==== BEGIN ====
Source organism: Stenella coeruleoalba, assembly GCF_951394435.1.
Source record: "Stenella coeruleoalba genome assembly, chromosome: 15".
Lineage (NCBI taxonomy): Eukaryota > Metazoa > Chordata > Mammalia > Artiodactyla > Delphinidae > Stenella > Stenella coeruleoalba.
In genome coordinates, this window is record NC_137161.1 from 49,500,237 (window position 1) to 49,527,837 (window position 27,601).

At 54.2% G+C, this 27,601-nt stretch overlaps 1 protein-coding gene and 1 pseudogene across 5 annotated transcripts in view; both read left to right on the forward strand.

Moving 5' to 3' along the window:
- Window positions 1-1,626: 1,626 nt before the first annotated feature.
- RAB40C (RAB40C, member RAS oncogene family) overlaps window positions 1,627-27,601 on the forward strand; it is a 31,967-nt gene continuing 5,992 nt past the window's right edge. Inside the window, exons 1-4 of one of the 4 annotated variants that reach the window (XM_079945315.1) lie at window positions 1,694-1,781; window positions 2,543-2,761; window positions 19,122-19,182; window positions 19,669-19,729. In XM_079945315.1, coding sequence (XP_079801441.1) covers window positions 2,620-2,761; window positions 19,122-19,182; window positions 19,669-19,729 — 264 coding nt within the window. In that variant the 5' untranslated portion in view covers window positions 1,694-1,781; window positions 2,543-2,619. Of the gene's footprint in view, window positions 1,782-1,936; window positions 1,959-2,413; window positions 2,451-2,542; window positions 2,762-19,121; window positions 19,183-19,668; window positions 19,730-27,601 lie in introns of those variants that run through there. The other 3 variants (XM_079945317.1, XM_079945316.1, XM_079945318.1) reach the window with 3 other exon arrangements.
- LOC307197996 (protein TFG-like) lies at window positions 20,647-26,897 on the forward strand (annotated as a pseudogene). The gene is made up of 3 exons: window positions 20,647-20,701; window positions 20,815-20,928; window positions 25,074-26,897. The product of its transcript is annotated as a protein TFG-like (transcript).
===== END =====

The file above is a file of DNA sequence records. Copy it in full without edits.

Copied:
Source organism: Stenella coeruleoalba, assembly GCF_951394435.1.
Source record: "Stenella coeruleoalba genome assembly, chromosome: 15".
Lineage (NCBI taxonomy): Eukaryota > Metazoa > Chordata > Mammalia > Artiodactyla > Delphinidae > Stenella > Stenella coeruleoalba.
In genome coordinates, this window is record NC_137161.1 from 49,500,237 (window position 1) to 49,527,837 (window position 27,601).

At 54.2% G+C, this 27,601-nt stretch overlaps 1 protein-coding gene and 1 pseudogene across 5 annotated transcripts in view; both read left to right on the forward strand.

Moving 5' to 3' along the window:
- Window positions 1-1,626: 1,626 nt before the first annotated feature.
- RAB40C (RAB40C, member RAS oncogene family) overlaps window positions 1,627-27,601 on the forward strand; it is a 31,967-nt gene continuing 5,992 nt past the window's right edge. Inside the window, exons 1-4 of one of the 4 annotated variants that reach the window (XM_079945315.1) lie at window positions 1,694-1,781; window positions 2,543-2,761; window positions 19,122-19,182; window positions 19,669-19,729. In XM_079945315.1, coding sequence (XP_079801441.1) covers window positions 2,620-2,761; window positions 19,122-19,182; window positions 19,669-19,729 — 264 coding nt within the window. In that variant the 5' untranslated portion in view covers window positions 1,694-1,781; window positions 2,543-2,619. Of the gene's footprint in view, window positions 1,782-1,936; window positions 1,959-2,413; window positions 2,451-2,542; window positions 2,762-19,121; window positions 19,183-19,668; window positions 19,730-27,601 lie in introns of those variants that run through there. The other 3 variants (XM_079945317.1, XM_079945316.1, XM_079945318.1) reach the window with 3 other exon arrangements.
- LOC307197996 (protein TFG-like) lies at window positions 20,647-26,897 on the forward strand (annotated as a pseudogene). The gene is made up of 3 exons: window positions 20,647-20,701; window positions 20,815-20,928; window positions 25,074-26,897. The product of its transcript is annotated as a protein TFG-like (transcript).